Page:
WIV Labs launches social Q&A service Qaster


The service mines data from Twitter and extracts meaningful information found in users’ Q&As. It has received close to US$1 million in funding


WIV Labs, a data and social analytics startup from South Korea, announced on March 24, 2014 the beta launch of social Q&A service Qaster. The service collects and analyses data through a global Social Networking Service (SNS) search and extracts meaningful information found in users’ questions and answers from its archives.

According to Qaster, it is the only service to archive Q&As from the 500 million messages generated on Twitter daily, making them searchable on its website. It also makes useful Q&As accessible to users from its database and displays answers consecutively under the question in the original tweet.

Dongug Kim, CEO of WIV Labs, said that Qaster mines information based on conversations. Right now, it collects and shows informative Q&As, but they plan to create an improved content service that will provide that information in a structured and organised form for users. This means that the firm is likely to provide additional Big Data features in the future.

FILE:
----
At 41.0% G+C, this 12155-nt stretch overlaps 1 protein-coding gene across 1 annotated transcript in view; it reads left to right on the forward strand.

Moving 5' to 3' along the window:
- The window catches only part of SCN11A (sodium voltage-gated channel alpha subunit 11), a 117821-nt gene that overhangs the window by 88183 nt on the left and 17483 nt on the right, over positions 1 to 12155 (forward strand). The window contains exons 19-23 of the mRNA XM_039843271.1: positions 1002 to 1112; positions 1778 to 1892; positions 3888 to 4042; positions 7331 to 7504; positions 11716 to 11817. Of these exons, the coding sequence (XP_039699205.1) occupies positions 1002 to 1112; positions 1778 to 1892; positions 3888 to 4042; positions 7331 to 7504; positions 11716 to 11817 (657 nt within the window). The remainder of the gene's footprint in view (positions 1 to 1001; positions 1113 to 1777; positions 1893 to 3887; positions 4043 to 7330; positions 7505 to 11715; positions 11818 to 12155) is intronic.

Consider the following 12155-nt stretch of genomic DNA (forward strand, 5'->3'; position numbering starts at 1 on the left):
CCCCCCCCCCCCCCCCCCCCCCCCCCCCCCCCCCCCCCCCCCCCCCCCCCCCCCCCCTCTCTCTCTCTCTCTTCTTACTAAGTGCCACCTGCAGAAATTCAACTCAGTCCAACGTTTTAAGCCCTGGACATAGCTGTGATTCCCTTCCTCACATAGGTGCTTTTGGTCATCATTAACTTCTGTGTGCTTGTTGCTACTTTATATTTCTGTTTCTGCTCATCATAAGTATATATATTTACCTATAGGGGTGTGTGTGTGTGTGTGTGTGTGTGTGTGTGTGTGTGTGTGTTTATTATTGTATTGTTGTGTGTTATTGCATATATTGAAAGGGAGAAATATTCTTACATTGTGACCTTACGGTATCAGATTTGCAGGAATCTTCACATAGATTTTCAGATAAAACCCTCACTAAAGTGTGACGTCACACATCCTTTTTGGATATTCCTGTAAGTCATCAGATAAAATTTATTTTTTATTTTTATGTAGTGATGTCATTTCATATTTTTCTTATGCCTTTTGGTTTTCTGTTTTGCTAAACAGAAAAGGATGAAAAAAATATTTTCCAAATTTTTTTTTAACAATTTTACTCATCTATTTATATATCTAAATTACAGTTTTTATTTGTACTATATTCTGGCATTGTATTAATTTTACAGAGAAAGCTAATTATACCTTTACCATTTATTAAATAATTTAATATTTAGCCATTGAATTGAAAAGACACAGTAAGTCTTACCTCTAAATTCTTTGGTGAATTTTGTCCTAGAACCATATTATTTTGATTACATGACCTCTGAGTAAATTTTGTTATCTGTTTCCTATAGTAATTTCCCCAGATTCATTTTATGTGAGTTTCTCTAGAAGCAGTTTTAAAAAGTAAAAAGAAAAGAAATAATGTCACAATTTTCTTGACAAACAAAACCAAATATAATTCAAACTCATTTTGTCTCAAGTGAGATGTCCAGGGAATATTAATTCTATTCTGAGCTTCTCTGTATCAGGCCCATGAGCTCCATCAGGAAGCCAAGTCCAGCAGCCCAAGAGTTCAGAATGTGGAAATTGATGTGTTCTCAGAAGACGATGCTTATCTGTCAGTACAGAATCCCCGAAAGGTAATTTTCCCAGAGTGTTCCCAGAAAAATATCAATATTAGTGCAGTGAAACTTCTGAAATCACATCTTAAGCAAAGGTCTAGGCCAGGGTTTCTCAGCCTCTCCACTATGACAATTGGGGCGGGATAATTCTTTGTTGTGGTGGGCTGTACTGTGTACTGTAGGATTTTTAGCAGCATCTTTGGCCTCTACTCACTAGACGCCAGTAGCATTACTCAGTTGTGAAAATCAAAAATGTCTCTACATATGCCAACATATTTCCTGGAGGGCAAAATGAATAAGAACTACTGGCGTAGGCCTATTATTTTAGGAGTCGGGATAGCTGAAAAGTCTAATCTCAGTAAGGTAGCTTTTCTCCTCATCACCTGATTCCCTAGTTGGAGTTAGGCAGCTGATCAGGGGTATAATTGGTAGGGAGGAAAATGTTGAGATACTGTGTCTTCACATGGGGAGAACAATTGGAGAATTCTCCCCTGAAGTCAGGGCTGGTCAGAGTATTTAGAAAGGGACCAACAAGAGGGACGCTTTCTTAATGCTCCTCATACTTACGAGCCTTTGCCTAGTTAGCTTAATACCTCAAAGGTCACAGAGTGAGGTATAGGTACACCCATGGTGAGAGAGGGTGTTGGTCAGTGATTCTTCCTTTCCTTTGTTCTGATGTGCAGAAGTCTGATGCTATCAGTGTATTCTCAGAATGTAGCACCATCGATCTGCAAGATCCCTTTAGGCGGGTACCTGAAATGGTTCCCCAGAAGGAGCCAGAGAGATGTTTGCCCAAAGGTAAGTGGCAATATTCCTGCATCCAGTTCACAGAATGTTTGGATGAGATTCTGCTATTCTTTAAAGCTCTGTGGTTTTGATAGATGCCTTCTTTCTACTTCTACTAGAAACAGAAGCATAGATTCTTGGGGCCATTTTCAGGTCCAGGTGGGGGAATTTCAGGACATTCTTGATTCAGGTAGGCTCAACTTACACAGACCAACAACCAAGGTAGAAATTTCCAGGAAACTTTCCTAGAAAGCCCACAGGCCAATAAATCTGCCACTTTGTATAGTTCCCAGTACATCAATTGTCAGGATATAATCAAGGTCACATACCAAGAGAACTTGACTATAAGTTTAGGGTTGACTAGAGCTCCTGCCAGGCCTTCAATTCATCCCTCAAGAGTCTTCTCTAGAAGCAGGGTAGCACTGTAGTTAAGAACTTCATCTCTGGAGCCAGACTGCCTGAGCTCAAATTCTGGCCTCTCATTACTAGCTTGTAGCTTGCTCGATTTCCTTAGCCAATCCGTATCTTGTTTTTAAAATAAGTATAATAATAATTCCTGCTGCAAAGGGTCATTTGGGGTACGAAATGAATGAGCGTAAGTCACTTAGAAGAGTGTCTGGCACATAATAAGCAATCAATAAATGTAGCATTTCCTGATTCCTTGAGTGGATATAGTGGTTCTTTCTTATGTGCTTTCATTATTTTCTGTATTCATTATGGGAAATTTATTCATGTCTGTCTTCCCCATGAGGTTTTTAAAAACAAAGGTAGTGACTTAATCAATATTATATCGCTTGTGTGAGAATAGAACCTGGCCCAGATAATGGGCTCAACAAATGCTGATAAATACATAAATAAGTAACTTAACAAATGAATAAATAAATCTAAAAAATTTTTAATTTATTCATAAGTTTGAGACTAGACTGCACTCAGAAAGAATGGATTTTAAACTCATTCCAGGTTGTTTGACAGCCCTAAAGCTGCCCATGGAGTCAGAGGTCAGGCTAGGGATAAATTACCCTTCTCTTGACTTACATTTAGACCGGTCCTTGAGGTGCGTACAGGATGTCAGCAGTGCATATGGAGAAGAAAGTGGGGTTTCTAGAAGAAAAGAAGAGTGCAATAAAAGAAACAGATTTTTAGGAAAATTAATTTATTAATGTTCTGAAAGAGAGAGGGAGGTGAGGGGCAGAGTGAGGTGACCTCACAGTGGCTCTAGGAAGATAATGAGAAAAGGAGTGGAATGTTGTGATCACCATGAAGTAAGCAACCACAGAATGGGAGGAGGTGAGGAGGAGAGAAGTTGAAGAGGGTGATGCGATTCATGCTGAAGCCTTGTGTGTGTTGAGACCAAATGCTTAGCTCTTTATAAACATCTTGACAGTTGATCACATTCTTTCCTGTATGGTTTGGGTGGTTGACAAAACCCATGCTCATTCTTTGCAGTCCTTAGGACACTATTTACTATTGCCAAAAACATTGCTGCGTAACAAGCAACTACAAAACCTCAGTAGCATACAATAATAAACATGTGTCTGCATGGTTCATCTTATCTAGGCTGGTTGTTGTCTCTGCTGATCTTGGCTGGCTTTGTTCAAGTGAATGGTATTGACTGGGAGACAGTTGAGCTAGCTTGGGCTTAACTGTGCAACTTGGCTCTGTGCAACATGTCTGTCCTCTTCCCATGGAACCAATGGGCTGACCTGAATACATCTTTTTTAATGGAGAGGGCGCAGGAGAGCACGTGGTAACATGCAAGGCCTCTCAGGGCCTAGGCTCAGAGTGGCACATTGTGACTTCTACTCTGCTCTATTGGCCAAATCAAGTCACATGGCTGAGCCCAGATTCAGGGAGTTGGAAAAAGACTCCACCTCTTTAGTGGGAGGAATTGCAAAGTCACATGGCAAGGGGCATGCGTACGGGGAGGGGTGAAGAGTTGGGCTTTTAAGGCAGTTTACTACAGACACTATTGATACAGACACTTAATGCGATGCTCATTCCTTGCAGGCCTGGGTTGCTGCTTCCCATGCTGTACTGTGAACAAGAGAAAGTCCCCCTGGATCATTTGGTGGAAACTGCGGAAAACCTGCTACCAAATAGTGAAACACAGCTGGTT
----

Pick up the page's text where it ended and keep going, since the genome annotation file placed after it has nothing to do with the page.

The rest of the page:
The programmers and data scientists that developed South Korea’s #2 search engine, Daum, are the founders of WIV Labs.

K Cube Ventures, South Korea’s leading early-stage venture capital firm, invested US$470,000 in WIV Labs in September 2013. Commenting on this Jimmy Rim, Founder and CEO of K Cube Ventures said that they made the decision to invest in WIV Labs before it even became incorporated because of the team’s strength and ability to solve the hardest technology problems.

South Korea’s Small & Medium Business Administration also invested US$470,000 in WIV Labs as part of its Global R&D Programme, a highly selective government investment programme that provides funds to technology-based companies that are creating innovations in the tech field.

Theon Leong

Theon is a skeptic who believes in possibilities after learning that three thirds of a pie does not add up to one and that cats can be dead and alive at the same time. He writes about business and technology, and is particularly interested in deconstructing complex ideas into bite-sized chunks. His favorite novel is The Little Prince, and spends his free time on chess and video games.

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